New Mercedes EQG: first ride in electric G-Class

The electric EQG uses one motor for each wheel and is expected to retain the G-Class’ off-road credentials

Mercedes EQG prototype

The Mercedes G-Class is not the first car you’d think might be in-line for the EV treatment, but in 2024 a fully electric version of the legendary 4x4 will go into production. It’ll be called the Mercedes EQG, and we’ve spent some time in a prototype to get a taste of what’s to come.

First of all, despite the prototype’s extensive camouflage, it’s obvious the G-Class’ iconic square-jawed styling has been largely untouched. So while it might not have the most aerodynamic shape, the EQG’s heritage will be easily recognisable – something potential customers will likely love.

Emmerich Schiller, the head of Mercedes’ off-road vehicle product division, told us exactly what the EQG needs to be capable of to qualify as a true G-Class. Specifically, it’ll have to pass the Schöckl test, a 2,000km route around the 1,445-metre high mountain that towers over the G-Class' home in Graz, Austria.

It makes sense therefore that Schiller and his team would use the existing model’s proven ladder frame chassis, opposed to plonking a G-Class body on top of the same EV-dedicated platform which underpins the EQE and EQS SUVs. In the EQG, the battery is part of the structure, and protected by casings made from Kevlar and other tough materials.

That battery, which we expect to exceed 100kWh, is then used to power four individual motors – one on each wheel, like the Rivian R1T pickup truck and Rivian R1S SUV. The instant torque, acceleration and control that the electric motors allow for, paired with four low-range transfer boxes, provides the EQG with the kind of ludicrous off-road ability you’d expect from any G-Class.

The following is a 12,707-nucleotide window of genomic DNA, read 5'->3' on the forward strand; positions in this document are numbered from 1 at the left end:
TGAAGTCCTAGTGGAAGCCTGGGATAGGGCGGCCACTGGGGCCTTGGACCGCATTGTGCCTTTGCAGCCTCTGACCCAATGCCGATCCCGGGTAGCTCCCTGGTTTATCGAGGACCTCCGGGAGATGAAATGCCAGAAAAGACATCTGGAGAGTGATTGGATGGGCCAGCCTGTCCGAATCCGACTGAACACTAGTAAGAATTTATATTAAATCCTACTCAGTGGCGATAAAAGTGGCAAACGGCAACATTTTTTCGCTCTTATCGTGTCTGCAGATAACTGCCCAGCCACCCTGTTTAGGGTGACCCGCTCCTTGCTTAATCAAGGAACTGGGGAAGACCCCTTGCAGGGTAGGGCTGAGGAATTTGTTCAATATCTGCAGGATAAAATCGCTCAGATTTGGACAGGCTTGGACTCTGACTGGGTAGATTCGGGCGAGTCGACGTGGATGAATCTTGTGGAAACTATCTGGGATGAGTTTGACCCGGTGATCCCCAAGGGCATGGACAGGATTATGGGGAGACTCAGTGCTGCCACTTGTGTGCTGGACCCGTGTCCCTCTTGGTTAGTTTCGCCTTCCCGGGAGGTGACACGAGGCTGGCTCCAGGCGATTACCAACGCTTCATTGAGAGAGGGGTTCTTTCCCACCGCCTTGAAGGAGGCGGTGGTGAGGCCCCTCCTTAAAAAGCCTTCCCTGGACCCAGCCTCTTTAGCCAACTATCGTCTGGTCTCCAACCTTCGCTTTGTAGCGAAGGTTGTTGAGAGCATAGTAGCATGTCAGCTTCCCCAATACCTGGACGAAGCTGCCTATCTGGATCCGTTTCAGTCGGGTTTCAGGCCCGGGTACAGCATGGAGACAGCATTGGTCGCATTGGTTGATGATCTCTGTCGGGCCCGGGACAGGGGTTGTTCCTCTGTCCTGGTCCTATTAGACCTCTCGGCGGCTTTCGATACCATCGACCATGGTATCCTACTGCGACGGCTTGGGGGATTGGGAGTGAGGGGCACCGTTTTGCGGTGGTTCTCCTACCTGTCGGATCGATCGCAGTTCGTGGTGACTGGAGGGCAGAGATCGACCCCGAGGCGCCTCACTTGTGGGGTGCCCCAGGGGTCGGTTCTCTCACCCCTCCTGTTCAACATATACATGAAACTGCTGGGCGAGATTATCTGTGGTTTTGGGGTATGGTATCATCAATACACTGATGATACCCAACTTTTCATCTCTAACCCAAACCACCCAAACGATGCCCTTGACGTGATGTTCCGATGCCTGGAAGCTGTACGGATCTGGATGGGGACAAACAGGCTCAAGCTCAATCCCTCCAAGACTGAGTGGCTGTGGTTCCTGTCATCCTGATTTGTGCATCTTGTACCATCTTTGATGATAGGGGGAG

The EQG’s party trick is called the ‘G-Turn’, which involves the wheels either side spinning in opposite directions so the EQG can rotate like a tank. It's a remarkable yet ridiculous feature at the same time, but does effectively demonstrate what electrification has added to the famous G-Class formula.

We experienced the EQG around Mercedes' testing route in Carcassonne, France, where the current G-Class was launched. With Schiller at the helm, the electric 4x4 silently and quite effortlessly tackled the rough terrain, and did so seemingly with greater ease than the petrol-powered G-Class just ahead of us.

The EQG’s official unveiling is still a long way off, so understandably the engineers are tight-lipped about the technical details right now. But as mentioned, we expect the heavily protected battery in the EQG is around the same size as the EQS SUV’s 107.8kWh unit, while the four motors are likely to produce between 600bhp to 670bhp – perhaps more.

Given the Mercedes EQG is due enter production in 2024, it’s likely to break cover sometime next year. A starting price hasn’t been disclosed, but given the current generation G-Class’ over £130,000 figure, we expect the electric EQG could start close to £200,000.

Mercedes Concept EQG

We got our first look at the zero-emissions ‘G-Wagon’ in late 2021, when Mercedes unveiled the Concept EQG you see above. We expect the styling of the road-going version to be very similar given that it was described as a “near-production study” at the time.

As well as the angular, boxy shape, some other design elements on the Concept EQG were carried over largely unchanged from the regular G-Class, such as the indicators mounted on the front wings. There were a handful of unique touches, though: instead of the traditionally tailgate-mounted spare wheel, there’s a lockable storage box – ideal for keeping charging cables in.

One obvious difference between the electric and combustion-engined G-Class is the black panel in place of the traditional grille, as seen on the Concept EQG, which is a design element shared with all of Mercedes’ zero-emissions cars.

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